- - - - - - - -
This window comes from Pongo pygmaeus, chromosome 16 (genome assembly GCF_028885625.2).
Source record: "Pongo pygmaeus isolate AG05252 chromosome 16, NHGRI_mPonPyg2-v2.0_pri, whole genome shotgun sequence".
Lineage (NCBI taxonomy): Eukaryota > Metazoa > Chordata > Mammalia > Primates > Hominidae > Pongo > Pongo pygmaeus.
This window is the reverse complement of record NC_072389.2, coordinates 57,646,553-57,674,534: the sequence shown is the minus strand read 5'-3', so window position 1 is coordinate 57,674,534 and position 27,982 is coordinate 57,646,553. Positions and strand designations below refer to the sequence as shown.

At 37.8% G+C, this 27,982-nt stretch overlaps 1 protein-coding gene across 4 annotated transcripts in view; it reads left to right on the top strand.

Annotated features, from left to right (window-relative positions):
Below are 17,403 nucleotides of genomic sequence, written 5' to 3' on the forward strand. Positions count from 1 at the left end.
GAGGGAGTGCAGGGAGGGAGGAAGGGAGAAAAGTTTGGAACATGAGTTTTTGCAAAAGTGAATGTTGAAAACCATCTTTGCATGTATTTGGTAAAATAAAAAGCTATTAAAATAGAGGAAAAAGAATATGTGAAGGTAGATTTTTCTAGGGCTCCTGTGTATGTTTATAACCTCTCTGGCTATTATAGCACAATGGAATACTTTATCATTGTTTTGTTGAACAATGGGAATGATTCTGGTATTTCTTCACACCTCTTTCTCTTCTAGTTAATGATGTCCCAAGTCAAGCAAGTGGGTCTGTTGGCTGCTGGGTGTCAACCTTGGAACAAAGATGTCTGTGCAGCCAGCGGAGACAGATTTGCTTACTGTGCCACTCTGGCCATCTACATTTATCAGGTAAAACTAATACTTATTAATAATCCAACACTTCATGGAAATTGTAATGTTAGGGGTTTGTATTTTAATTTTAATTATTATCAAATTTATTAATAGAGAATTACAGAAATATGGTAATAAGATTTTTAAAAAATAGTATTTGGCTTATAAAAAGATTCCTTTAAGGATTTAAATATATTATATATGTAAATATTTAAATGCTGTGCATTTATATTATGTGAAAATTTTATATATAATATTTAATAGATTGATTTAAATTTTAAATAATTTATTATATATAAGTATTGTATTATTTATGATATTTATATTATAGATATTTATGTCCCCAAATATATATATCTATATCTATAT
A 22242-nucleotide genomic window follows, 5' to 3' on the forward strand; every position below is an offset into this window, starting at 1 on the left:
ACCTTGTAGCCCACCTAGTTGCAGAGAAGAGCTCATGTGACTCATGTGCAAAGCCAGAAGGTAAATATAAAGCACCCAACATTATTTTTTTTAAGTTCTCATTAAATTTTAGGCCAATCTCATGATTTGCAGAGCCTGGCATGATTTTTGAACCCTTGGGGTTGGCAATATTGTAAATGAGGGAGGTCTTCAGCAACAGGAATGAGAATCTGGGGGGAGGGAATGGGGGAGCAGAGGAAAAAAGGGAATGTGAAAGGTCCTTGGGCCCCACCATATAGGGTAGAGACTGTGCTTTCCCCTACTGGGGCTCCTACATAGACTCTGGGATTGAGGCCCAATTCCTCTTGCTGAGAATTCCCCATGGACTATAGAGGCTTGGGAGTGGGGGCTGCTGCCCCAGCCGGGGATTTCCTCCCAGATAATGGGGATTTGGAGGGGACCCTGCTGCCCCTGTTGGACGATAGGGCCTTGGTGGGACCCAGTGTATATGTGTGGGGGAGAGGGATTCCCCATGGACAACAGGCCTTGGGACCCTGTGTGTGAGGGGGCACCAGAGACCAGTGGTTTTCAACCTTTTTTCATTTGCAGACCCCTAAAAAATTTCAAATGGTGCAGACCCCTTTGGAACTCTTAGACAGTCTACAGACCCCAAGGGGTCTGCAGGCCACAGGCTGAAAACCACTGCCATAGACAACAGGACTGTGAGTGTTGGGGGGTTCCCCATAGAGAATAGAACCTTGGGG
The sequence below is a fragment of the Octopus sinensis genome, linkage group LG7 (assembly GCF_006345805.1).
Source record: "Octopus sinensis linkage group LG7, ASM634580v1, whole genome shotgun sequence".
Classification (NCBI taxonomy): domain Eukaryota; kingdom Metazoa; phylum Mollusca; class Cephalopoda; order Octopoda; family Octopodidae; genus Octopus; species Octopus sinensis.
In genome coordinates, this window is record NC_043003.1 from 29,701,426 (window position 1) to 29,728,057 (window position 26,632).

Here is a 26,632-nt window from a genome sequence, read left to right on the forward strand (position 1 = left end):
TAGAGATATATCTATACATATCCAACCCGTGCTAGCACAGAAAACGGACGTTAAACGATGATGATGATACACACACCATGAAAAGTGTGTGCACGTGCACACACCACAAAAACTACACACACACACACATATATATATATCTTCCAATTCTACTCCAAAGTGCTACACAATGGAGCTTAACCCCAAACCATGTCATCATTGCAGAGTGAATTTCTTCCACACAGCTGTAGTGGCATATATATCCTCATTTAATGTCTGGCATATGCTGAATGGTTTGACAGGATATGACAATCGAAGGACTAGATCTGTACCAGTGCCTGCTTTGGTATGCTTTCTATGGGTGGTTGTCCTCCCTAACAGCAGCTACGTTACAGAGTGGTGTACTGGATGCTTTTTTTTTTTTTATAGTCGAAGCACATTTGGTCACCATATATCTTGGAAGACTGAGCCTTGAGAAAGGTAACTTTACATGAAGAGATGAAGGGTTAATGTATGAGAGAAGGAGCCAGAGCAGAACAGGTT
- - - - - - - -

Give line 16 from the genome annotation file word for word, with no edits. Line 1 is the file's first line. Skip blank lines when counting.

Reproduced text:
TAGAGATATATCTATACATATCCAACCCGTGCTAGCACAGAAAACGGACGTTAAACGATGATGATGATACACACACCATGAAAAGTGTGTGCACGTGCACACACCACAAAAACTACACACACACACACATATATATATATCTTCCAATTCTACTCCAAAGTGCTACACAATGGAGCTTAACCCCAAACCATGTCATCATTGCAGAGTGAATTTCTTCCACACAGCTGTAGTGGCATATATATCCTCATTTAATGTCTGGCATATGCTGAATGGTTTGACAGGATATGACAATCGAAGGACTAGATCTGTACCAGTGCCTGCTTTGGTATGCTTTCTATGGGTGGTTGTCCTCCCTAACAGCAGCTACGTTACAGAGTGGTGTACTGGATGCTTTTTTTTTTTTTATAGTCGAAGCACATTTGGTCACCATATATCTTGGAAGACTGAGCCTTGAGAAAGGTAACTTTACATGAAGAGATGAAGGGTTAATGTATGAGAGAAGGAGCCAGAGCAGAACAGGTT